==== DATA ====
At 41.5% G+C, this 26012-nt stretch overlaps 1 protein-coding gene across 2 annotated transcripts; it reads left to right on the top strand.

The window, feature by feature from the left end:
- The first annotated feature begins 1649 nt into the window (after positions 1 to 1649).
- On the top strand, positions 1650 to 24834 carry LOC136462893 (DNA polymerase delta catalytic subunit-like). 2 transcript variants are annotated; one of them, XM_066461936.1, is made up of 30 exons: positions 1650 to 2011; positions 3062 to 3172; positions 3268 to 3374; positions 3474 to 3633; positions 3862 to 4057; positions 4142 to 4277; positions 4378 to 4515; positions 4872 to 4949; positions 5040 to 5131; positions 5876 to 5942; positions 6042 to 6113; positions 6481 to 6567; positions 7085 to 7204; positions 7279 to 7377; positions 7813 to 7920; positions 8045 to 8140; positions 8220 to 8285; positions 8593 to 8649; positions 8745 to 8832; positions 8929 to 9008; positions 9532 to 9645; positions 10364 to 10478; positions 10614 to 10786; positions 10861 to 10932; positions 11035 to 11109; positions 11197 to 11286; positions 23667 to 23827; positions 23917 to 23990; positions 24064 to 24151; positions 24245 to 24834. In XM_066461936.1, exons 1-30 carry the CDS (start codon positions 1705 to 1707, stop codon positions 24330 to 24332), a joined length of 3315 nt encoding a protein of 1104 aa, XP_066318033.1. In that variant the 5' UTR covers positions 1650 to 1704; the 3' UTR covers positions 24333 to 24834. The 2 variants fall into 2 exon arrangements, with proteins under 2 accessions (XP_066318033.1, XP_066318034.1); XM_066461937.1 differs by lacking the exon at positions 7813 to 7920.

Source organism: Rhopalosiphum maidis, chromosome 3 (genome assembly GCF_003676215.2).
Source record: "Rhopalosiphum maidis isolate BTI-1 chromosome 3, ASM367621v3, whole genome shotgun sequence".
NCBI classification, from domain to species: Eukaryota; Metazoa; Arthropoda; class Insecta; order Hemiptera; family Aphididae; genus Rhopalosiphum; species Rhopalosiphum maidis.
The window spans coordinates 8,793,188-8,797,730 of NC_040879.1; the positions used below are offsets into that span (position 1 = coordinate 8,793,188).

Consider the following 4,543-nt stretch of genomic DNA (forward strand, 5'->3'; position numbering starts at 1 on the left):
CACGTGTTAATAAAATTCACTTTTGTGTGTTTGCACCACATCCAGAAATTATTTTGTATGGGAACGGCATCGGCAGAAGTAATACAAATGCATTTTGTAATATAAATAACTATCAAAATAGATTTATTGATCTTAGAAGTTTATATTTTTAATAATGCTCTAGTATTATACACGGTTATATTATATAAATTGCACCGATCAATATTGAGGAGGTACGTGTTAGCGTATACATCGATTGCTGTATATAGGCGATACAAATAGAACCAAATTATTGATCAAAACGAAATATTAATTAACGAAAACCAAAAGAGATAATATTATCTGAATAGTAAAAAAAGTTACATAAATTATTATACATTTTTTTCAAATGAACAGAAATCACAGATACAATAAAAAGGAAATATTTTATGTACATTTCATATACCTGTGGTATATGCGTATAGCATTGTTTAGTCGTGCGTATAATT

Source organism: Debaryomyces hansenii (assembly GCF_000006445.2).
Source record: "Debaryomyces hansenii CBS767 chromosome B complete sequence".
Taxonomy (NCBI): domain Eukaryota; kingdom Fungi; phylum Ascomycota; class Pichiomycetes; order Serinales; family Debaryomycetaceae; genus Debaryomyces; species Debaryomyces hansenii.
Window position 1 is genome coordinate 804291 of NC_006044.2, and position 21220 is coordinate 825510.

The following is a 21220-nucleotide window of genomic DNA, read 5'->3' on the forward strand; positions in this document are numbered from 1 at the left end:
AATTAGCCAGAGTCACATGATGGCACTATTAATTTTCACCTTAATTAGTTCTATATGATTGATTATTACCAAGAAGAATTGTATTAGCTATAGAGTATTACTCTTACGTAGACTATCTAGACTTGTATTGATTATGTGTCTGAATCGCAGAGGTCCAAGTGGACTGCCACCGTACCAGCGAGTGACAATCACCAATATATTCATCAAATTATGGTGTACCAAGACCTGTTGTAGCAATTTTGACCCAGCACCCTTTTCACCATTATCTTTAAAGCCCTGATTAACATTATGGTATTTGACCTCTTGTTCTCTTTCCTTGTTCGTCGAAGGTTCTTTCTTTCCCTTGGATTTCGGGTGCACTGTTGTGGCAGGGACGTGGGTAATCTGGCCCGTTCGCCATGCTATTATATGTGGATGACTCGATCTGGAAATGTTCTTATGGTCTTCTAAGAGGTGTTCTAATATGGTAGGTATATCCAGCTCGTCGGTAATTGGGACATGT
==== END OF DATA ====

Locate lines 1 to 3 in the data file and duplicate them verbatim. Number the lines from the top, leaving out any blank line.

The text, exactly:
At 41.5% G+C, this 26012-nt stretch overlaps 1 protein-coding gene across 2 annotated transcripts; it reads left to right on the top strand.

The window, feature by feature from the left end:
- The first annotated feature begins 1649 nt into the window (after positions 1 to 1649).